The NSW Council for Civil Liberties claimed today that Australia’s repressive new internet censorship laws will not stop computer-savvy children from looking at banned sites. Council vice-president, David Bernie called the plan “political grandstanding” and a “gimmick” which is being sold as protecting the public from pornography but will instead lull parents into a false sense of security. Bernie also said the legislation has serious implications for freedom of expression. “Only adults would be restricted by the filters," he said.
The new rules will come into force on 20 January and will restrict access to age restricted content (commercial MA15+ content and R18+ content) either hosted in Australia or provided from Australia. The framework will apply to most content service providers who supply content via a carriage service. Labor justified its new policy on the basis that the Howard Government’s proposed policy of providing free NetNanny software to all households who wanted it didn’t adequately protect children.
The onus will be on Internet Service Providers to provide so-called “clean feeds” and the program will be “opt out” which means that users can elect not to receive the censored feed. This puts the onus to act on those who don’t want censorship and is a change from Labor’s original position which was to make the policy “opt in”. Deliberately announcing the policy on New Years Eve (to minimise media scrutiny), new Telecommunications Minister Stephen Conroy claimed the scheme will better protect children from pornography and violent websites. He also said the Government will work with the industry to ensure the filters do not affect internet response times.
This latest clumsy attempt to regulate the internet by the newly elected Federal Labor Government has been roundly condemned in the internet community both inside and outside Australia. Blorge.com points out that Australia already has some of the most restrictive internet censorship in the western world with outlaws X-rated pornography, casino-style internet gambling, R-rated computer games, Bit torrents, and certain forms of “hate speech.” The new censorship broadens these wide laws to include “pornography and inappropriate material,” as well.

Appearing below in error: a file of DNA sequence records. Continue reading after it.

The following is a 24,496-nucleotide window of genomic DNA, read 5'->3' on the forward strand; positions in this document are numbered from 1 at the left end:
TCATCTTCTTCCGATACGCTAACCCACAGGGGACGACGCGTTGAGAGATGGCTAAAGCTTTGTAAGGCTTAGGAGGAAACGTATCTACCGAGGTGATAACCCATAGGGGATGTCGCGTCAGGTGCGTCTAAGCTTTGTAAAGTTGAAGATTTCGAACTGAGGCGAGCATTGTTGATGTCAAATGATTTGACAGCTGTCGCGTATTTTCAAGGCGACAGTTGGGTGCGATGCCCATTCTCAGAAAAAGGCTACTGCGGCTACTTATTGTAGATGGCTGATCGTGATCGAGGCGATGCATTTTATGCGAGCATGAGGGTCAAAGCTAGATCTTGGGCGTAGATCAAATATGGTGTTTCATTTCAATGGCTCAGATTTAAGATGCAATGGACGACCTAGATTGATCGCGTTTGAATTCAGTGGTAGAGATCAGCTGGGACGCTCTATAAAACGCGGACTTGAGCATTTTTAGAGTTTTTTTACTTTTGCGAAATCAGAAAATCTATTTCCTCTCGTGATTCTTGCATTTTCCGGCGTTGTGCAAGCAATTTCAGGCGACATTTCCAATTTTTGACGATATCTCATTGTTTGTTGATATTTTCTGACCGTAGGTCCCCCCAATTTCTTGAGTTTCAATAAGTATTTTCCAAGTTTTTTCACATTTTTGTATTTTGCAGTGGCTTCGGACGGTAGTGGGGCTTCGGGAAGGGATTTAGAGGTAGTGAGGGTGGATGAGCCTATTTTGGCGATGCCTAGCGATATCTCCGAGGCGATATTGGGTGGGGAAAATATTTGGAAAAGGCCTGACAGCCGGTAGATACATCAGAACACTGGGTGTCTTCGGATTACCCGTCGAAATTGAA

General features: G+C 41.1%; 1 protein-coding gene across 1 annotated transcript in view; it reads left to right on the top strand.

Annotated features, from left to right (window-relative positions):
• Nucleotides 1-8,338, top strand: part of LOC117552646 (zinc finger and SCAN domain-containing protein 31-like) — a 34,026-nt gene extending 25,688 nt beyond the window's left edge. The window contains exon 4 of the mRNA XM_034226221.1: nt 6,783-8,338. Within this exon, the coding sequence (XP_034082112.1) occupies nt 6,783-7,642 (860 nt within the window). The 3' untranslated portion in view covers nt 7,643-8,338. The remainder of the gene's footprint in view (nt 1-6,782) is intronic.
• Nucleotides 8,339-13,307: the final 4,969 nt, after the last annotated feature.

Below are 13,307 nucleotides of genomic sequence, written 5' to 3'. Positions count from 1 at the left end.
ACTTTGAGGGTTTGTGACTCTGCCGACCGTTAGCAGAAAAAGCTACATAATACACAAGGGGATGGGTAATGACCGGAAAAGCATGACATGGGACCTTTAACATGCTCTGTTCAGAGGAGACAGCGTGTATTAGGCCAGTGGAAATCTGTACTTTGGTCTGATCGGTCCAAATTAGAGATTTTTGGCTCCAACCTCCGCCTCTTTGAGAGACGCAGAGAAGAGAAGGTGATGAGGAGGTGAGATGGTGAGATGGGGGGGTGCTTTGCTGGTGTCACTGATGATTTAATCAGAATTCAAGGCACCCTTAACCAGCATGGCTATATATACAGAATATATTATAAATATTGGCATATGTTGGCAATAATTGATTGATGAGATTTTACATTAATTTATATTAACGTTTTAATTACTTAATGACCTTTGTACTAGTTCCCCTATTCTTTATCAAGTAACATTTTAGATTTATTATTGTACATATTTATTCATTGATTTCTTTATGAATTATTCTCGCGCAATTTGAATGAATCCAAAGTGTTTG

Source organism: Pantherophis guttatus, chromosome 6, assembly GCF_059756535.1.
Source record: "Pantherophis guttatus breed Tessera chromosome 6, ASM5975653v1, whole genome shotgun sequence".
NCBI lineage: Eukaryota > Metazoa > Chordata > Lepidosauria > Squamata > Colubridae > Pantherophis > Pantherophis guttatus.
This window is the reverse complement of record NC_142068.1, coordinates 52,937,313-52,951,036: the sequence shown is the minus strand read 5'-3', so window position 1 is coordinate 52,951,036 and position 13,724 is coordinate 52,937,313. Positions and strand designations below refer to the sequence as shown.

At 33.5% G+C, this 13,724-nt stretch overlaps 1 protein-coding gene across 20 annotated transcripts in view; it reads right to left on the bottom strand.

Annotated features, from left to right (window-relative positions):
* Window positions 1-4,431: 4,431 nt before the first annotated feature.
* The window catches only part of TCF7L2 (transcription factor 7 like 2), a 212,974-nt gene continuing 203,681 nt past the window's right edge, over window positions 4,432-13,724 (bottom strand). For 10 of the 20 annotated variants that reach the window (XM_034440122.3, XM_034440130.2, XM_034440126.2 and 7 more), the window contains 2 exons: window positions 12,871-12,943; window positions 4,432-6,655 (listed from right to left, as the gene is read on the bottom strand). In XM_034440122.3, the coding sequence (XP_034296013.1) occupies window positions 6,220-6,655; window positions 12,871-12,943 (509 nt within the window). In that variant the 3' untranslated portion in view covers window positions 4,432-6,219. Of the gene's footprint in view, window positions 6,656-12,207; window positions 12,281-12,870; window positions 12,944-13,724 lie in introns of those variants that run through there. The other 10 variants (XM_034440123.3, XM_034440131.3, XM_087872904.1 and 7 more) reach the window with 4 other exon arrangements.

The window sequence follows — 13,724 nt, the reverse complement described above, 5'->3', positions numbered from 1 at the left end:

Techcrunch’s Duncan Riley said just how far “inappropriate material” may extend was not made clear. He offered the example that questioning Government policy about Aboriginal people could be deemed to be discrimination under Australian law and hence blocked by the censorship regime. He also suggested bloggers could be blocked if they allow inappropriate comments. He said the legislation meant Australia would be joining China as one of the few countries globally that broadly censor the internet. “If there is one certainty in any country that implements broadscale censorship, once they start blocking content it doesn’t stop,” said Riley. “And certainly every do-gooder group and special interest lobbyist will be wanting the Government to add to the list.”
Ars Technica said adults will have to give up a little privacy to opt out. Users will need prove their age by supplying their full names and either a credit card or digital signature approved for online use. Content publishers are also required by law to keep records of who accessed R18+ content and with what credentials for a period of two years. They wondered if the rules aren't a complete waste of time as Australia cannot enforce the rules in other countries.
These ineffective and wasteful laws are an example of “symbolic politics” on Labor’s part. It gives the impression they are active on an issue when they are not. The laws pander to hysteria and moral panics about access to internet for minors. It makes no cognisance that it is ultimately a parental responsibility for their children’s welfare and instead offers to cheaply assuage a guilt complex for not taking enough interest in their children’s affairs. The laws are also part of an ongoing battle between libertarianism and social conservatism.
But ultimately this is all about grubby dealmaking. By passing these new laws, Labor have one eye on conservative senator Steve Fielding whose support they will need to pass legislation in the senate post June 2008. The Family First senator also has his eye on Labor. Fielding, who has campaigned on ISP filtering, said he would be watching the government “like a hawk” on this issue. No doubt Labor will be wanting its pound of flesh on other big ticket items as a quid pro quo. In their minds, compromising freedom of expression on the internet is a small price to pay for getting an agenda through parliament.